A new study has found that elevated nonfasting triglyceride levels, previously linked to an increased risk for heart attack, also appear to be associated with an increased risk for ischemic stroke.
Previous studies have found a strong link between elevated levels of nonfasting triglycerides, which indicate the presence of remnant (a small portion that remains) lipoproteins, and increased risk of ischemic heart disease.
"It is therefore possible that nonfasting triglyceride levels are also associated with increased risk of ischemic stroke," the authors said.
"Triglyceride levels are usually measured after an 8- to 12-hour fast, thus excluding most remnant lipoproteins; however, except for a few hours before breakfast, most individuals are in the nonfasting state most of the time.
"Therefore, by mainly studying fasting rather than nonfasting triglyceride levels, several previous studies may have missed an association between triglycerides and ischemic stroke," they added.
Jacob J. Freiberg, M.D., of Copenhagen University Hospitals, Denmark, and colleagues conducted a study to determine if increased levels of nonfasting triglycerides are associated with risk of ischemic stroke.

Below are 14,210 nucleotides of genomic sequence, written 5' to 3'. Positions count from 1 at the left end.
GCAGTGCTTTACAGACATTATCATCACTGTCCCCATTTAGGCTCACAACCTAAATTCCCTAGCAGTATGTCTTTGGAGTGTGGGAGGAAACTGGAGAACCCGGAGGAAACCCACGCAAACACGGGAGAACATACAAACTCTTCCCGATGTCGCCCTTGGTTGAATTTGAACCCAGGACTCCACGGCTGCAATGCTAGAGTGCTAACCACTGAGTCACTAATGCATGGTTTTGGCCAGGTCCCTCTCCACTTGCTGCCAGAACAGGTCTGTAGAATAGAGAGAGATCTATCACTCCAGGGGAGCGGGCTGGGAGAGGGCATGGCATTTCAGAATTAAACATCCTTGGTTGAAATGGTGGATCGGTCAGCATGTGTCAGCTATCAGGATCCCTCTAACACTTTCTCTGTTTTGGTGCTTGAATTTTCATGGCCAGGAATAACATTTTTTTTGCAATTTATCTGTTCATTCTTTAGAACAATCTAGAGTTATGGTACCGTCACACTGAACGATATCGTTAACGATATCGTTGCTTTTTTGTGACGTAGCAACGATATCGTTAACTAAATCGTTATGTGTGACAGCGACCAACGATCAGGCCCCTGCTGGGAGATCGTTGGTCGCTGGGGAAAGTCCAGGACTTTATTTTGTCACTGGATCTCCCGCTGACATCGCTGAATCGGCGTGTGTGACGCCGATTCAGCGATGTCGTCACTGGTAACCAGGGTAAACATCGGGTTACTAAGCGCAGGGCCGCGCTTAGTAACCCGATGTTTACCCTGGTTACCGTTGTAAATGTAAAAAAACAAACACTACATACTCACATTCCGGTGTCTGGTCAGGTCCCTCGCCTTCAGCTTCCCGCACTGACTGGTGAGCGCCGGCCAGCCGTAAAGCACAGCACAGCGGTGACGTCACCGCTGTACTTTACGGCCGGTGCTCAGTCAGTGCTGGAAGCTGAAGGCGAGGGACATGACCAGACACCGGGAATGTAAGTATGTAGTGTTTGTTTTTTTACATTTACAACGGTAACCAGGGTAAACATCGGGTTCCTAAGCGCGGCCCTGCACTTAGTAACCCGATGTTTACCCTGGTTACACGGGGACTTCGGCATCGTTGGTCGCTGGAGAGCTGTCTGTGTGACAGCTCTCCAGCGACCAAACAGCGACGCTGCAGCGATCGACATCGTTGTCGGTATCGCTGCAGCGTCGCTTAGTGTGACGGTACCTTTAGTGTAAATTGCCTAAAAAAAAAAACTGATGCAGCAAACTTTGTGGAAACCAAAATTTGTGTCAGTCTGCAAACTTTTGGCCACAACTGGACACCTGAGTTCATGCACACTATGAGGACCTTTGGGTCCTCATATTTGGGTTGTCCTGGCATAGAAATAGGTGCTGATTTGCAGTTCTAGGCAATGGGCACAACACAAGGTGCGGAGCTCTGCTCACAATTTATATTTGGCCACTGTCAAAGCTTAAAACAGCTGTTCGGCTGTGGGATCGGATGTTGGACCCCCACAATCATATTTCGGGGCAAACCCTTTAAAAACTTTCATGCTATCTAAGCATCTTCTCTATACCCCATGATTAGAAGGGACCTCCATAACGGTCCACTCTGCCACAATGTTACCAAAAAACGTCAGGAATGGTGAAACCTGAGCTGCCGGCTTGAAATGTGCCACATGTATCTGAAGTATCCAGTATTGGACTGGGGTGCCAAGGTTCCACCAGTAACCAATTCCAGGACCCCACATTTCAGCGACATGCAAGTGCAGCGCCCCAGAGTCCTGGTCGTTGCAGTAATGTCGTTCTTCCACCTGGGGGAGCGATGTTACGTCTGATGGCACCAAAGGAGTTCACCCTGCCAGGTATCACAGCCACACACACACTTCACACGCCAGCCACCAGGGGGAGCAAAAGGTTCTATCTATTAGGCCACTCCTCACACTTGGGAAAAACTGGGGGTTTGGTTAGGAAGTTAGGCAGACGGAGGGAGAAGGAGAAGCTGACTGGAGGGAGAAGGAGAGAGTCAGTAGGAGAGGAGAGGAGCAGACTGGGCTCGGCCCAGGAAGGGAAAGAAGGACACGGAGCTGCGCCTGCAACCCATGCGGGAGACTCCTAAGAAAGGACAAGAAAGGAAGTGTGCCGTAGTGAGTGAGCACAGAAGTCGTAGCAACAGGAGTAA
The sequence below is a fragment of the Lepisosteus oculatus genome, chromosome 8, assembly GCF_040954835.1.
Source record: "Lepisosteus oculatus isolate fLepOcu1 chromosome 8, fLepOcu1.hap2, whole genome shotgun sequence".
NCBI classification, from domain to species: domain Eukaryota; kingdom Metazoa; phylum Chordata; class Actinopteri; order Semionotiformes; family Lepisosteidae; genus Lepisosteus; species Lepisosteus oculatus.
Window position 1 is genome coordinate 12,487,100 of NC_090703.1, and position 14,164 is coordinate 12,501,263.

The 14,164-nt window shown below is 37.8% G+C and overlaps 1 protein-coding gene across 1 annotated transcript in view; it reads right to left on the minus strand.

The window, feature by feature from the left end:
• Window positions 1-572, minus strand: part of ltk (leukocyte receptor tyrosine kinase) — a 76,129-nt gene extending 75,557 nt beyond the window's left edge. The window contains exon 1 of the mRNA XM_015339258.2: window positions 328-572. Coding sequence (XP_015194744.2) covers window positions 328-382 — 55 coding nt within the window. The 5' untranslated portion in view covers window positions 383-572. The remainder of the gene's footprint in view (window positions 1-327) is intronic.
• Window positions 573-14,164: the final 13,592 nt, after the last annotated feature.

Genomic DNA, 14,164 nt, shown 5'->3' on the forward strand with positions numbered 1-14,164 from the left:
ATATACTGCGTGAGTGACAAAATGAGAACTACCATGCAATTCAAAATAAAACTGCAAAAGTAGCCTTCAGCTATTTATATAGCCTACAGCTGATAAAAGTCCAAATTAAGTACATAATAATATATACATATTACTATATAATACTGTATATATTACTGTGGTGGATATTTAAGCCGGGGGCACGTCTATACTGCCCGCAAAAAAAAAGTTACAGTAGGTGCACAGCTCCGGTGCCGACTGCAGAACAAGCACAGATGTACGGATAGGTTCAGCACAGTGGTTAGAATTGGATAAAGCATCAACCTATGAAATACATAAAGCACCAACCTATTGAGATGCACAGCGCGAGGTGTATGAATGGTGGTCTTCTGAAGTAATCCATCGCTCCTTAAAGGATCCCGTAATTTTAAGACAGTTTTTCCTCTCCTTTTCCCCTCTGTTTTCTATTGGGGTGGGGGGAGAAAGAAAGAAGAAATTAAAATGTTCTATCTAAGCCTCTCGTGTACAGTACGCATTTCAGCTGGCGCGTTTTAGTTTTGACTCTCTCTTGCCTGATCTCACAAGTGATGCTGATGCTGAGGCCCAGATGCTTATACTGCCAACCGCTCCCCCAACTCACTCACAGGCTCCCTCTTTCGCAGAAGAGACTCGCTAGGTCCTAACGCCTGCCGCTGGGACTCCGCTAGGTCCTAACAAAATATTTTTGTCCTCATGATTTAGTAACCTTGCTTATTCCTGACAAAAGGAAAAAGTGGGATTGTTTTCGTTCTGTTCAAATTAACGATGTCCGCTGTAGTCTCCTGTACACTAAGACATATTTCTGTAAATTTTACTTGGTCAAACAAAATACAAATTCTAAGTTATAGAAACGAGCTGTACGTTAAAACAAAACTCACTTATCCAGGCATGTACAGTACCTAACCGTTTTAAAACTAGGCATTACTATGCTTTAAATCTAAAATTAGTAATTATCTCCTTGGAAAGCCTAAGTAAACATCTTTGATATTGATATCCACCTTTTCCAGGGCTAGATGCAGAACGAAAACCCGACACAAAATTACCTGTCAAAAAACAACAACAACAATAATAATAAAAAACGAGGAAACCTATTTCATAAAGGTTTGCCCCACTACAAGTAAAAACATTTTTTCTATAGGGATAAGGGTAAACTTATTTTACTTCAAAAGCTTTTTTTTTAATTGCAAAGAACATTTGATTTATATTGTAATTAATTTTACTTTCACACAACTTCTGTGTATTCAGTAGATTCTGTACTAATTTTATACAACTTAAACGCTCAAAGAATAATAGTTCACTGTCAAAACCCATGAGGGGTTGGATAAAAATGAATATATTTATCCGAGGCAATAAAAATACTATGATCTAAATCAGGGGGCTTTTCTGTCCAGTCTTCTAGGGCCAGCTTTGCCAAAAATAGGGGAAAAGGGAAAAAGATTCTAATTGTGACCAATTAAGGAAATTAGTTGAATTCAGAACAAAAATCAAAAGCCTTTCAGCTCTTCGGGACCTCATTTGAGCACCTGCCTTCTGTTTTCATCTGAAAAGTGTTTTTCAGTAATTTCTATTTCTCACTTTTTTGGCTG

The Copenhagen City Heart Study, a Danish population-based study initiated in 1976 with follow-up through July 2007, included 13,956 men and women age 20 through 93 years.
Participants had their nonfasting triglyceride levels measured at the beginning of the study and at follow-up examinations.
Of the 13,956 participants in the study, 1,529 developed ischemic stroke. The researchers found that the cumulative incidence of ischemic stroke increased with increasing levels of nonfasting triglycerides.
"By using levels of nonfasting rather than fasting triglycerides and by having more statistical power than any previous study, we detected a previously unnoticed association between linear increases in levels of nonfasting triglycerides and stepwise increases in risk of ischemic stroke ...", the authors said.
The study is published in the November 12 issue of JAMA.